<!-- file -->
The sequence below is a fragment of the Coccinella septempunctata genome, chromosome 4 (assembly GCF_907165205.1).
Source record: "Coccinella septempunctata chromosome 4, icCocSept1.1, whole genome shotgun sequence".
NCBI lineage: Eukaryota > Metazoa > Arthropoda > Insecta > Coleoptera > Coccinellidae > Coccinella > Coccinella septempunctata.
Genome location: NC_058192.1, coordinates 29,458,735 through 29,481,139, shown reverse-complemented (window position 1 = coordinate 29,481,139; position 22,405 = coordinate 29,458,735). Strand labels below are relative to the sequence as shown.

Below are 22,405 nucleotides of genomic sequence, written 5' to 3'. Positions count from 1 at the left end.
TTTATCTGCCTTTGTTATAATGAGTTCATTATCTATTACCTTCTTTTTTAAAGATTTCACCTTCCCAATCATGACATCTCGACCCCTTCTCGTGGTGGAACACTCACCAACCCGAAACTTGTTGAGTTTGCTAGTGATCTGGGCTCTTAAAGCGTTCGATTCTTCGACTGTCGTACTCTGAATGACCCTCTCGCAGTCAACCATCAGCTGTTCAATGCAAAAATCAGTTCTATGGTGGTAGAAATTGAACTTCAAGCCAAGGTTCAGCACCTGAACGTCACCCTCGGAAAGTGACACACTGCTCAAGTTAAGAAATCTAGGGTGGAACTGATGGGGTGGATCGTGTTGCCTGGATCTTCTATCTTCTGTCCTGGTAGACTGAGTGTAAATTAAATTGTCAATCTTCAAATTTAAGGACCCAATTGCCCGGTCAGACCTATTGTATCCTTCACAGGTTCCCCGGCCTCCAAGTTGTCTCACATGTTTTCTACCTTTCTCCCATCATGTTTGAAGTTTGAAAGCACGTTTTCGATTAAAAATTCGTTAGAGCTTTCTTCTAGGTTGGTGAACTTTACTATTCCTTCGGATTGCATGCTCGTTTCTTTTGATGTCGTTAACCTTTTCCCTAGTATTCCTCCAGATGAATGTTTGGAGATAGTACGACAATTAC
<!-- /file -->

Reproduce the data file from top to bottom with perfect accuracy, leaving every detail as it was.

The sequence below is a fragment of the Coccinella septempunctata genome, chromosome 4 (assembly GCF_907165205.1).
Source record: "Coccinella septempunctata chromosome 4, icCocSept1.1, whole genome shotgun sequence".
NCBI lineage: Eukaryota > Metazoa > Arthropoda > Insecta > Coleoptera > Coccinellidae > Coccinella > Coccinella septempunctata.
Genome location: NC_058192.1, coordinates 29,458,735 through 29,481,139, shown reverse-complemented (window position 1 = coordinate 29,481,139; position 22,405 = coordinate 29,458,735). Strand labels below are relative to the sequence as shown.

Below are 22,405 nucleotides of genomic sequence, written 5' to 3'. Positions count from 1 at the left end.
TTTATCTGCCTTTGTTATAATGAGTTCATTATCTATTACCTTCTTTTTTAAAGATTTCACCTTCCCAATCATGACATCTCGACCCCTTCTCGTGGTGGAACACTCACCAACCCGAAACTTGTTGAGTTTGCTAGTGATCTGGGCTCTTAAAGCGTTCGATTCTTCGACTGTCGTACTCTGAATGACCCTCTCGCAGTCAACCATCAGCTGTTCAATGCAAAAATCAGTTCTATGGTGGTAGAAATTGAACTTCAAGCCAAGGTTCAGCACCTGAACGTCACCCTCGGAAAGTGACACACTGCTCAAGTTAAGAAATCTAGGGTGGAACTGATGGGGTGGATCGTGTTGCCTGGATCTTCTATCTTCTGTCCTGGTAGACTGAGTGTAAATTAAATTGTCAATCTTCAAATTTAAGGACCCAATTGCCCGGTCAGACCTATTGTATCCTTCACAGGTTCCCCGGCCTCCAAGTTGTCTCACATGTTTTCTACCTTTCTCCCATCATGTTTGAAGTTTGAAAGCACGTTTTCGATTAAAAATTCGTTAGAGCTTTCTTCTAGGTTGGTGAACTTTACTATTCCTTCGGATTGCATGCTCGTTTCTTTTGATGTCGTTAACCTTTTCCCTAGTATTCCTCCAGATGAATGTTTGGAGATAGTACGACAATTAC